I need a wall like this in my backyard to keep Ramona out of the garden.

It was at this point in the trip that I turned to Ron and said, “If he’d build it out of breezeblocks, I might have to rethink my position on Trump’s ‘big, beautiful wall.'” And then I had an idea for the greatest political compromise in the history of ever … but that’s another post for another day.

Emily

Shooting the Breeze

One of the delightful surprises about moving out here in 2017 was the discovery that Tucumcari has a plethora of breezeblock walls.

A few weeks ago, I decided it would be cool to spend part of my summer taking an inventory of Tucumcari’s breezeblocks and creating a Bob Waldmire-style map detailing the style and location of each. I figured it might help promote Tucumcari to mid-century modern junkies like me, and it seemed like the sort of thing Route 66 travelers would appreciate, given our fondness for all things retro.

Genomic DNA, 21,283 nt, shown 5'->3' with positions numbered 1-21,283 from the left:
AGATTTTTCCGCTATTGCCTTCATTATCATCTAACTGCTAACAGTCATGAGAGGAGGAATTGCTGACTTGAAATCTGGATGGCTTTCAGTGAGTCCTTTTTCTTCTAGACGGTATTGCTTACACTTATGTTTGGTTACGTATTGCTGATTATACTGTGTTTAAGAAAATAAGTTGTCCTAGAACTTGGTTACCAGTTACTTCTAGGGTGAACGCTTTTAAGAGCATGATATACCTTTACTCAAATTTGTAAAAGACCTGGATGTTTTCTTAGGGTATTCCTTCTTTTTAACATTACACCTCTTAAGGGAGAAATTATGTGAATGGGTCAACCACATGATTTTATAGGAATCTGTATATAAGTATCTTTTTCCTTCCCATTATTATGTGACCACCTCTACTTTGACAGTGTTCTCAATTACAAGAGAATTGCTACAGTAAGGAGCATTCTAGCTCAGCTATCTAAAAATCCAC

With most of New Mexico shut down until further notice, Ron and I decided to take advantage of a free afternoon to start the inventory. After lunch, I got online, researched breezeblock styles, and made myself a little chart identifying all the patterns I could find. Then Ron spent about three hours systematically driving down every street on the north side of town while I rode shotgun with my iPhone and a notebook in hand. By the time we called it a day, we had a list of 40 properties, featuring 15 different styles of breezeblocks.

Here are a few highlights:

"Hidden circle"-style breezeblock wall
This example of “hidden circle”-style breezeblocks is about the only structurally sound remnant of our vet’s old building, which burned several years ago.